Mayor de Blasio pressed pause on selective admissions at middle schools this year, saying the pandemic made it impossible to use typical criteria like test scores, grades and attendance to decide who got in where. He said the change would also increase equity. And according to new numbers released by the city, the temporary change has made a differ…
 
President Biden has proposed the American Families Plan. And as part of that plan, he is proposing $200 billion towards free, universal preschool. "Research shows, when a young child goes to school — not daycare — they’re far more likely to graduate from high school and go to college or something after high school," President Biden said, in his fir…
 
It’s been around 30 years since the federal government raised the tipped minimum wage of $2.13. Today, there are advocates who would like to see a $15 minimum wage across the board, including for tipped workers. But, reporting from Planet Money found that organizations like the National Restaurant Association, which have lobbied against raising the…
 
Duaa Eldeib, investigative reporter for ProPublica, talks about her reporting that avoiding healthcare settings during the worst of the pandemic has led in some cases to cancers being found at later stages when treatment options are more limited. She is joined by Pam Khosla, MD, chief of hematology oncology at Chicago's Mount Sinai Hospital where s…
 
In East Jerusalem, tensions have been rising between Israeli police forces and Palestinian protesters for weeks. Demonstrations initially started taking place in response to possible evictions of multiple Palestinian families from the East Jerusalem neighborhood of Sheikh Jarrah. On Monday, Israeli police carried out a violent raid against Palestin…
 
Now that kids as young as 12 are eligible for the Pfizer vaccine, parents had questions about how it could affect younger bodies. On today's show, Brianne Barker, virologist and immunologist, associate professor of biology at Drew University, and co-host of the podcast This Week in Virology, talks about the science behind the decision and answers q…
 
The third and final season of Shrill premiered on Hulu this past Friday. Based loosely on the book by Lindy West, the show follows the life of journalist Annie Easton—played by Aidy Bryant—as she tries to change her life without having to change her body. Over the course of its three seasons, Shrill has captured the experience of being fat in the U…
 
[REBROADCAST FROM NOVEMBER 5, 2018] Author, advice columnist for Slate, and Catapult’s digital editorial director, Nicole Chung joins us to discuss her book, All You Can Ever Know: A Memoir. Chung was born premature, then was placed for adoption by her Korean parents, and ultimately raised in Oregon by a white family. Her memoir charts her journey …
 
The FDA just approved the use of the Pfizer vaccine for 12-15 year-olds and the CDC is expected to issue guidelines as early as Wednesday. Brianne Barker, virologist and immunologist, associate professor of biology at Drew University, and co-host of the podcast This Week in Virology, talks about the science behind the decision and answers questions…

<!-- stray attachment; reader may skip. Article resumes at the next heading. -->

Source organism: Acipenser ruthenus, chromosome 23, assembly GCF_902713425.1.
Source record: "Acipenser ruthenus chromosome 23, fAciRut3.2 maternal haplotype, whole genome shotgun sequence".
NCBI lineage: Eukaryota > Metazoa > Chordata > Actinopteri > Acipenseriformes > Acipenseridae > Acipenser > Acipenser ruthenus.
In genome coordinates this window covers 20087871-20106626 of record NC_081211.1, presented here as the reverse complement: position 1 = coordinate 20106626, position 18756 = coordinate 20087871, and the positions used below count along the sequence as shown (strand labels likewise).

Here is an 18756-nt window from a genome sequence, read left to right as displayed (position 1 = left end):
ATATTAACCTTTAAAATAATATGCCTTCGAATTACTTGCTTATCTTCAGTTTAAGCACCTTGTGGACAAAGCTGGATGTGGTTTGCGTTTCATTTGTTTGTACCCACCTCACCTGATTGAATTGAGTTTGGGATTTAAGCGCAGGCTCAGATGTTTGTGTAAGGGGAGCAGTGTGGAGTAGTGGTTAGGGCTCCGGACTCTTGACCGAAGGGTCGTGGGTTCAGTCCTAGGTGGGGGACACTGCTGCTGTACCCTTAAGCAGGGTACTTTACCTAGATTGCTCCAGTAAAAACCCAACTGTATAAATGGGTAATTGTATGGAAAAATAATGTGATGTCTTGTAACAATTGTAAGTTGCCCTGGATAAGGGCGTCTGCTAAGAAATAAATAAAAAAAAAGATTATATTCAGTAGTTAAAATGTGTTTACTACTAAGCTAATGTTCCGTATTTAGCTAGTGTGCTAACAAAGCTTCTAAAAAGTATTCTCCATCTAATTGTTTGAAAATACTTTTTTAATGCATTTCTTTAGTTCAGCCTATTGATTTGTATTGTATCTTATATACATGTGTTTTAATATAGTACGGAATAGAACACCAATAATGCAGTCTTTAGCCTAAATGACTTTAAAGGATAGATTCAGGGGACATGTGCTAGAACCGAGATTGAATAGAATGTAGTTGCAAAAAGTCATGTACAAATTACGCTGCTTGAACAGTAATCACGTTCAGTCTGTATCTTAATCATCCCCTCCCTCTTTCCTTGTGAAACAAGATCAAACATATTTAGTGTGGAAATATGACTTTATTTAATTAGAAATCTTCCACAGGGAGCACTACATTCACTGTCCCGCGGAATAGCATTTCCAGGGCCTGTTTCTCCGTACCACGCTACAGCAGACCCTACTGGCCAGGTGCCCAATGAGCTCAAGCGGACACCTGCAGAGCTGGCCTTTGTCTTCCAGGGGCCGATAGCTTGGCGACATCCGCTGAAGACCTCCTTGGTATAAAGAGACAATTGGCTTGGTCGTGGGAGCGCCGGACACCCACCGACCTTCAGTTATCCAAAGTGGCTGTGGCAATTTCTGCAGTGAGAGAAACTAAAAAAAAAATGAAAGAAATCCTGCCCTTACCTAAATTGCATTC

The Supreme Court recently heard oral arguments in a case that could determine public school's abilities to police student's speech off campus. The case began when a young woman named Brandi Levy sent out an curse-laden Snapchat expressing her frustration at not making the Varsity cheerleading squad, and was suspended from the JV team. Jeannie Suk …
 
Laurie Woolever joins us to discuss World Travel: An Irreverent Guide, the final book Anthony Bourdain worked on, completed almost entirely after his death in 2018. Woolever, who was Bourdain's assistant and friend, served as co-author for this entertaining and practical guide to travelling to, eating at, and staying in some of Bourdain’s favorite …
 
Last month, Science Diction received a letter from a listener named Ben. He wanted to know about ambergris, a strange substance that washes up on beaches from time to time. So today, we’re talking about this thing that for centuries, rich people coveted, rubbed on their necks, and even ate, all without having any idea what it really was. If they ha…
 
When a very long year of doing business from home—in sweatshirts and pajamas and slippers—is over, how much effort will people be willing to expend on dressing for the office? Richard Thompson Ford, a law professor and the author of “Dress Codes: How the Laws of Fashion Made History,” tackles that question along with the New Yorker editor Henry Fin…
 
Alec talks with Michael Sisitzky from the New York Civil Liberties Union’s police transparency and accountability campaign as many cities around the country are considering police reform. The NYCLU is requesting police discipline records from around the state after the repeal of New York Civil Rights Law Section 50-a. The law previously shielded po…
 
Loading …

Quick Reference Guide

Copyright 2021 | Sitemap | Privacy Policy | Terms of Service
Google login Twitter login Classic login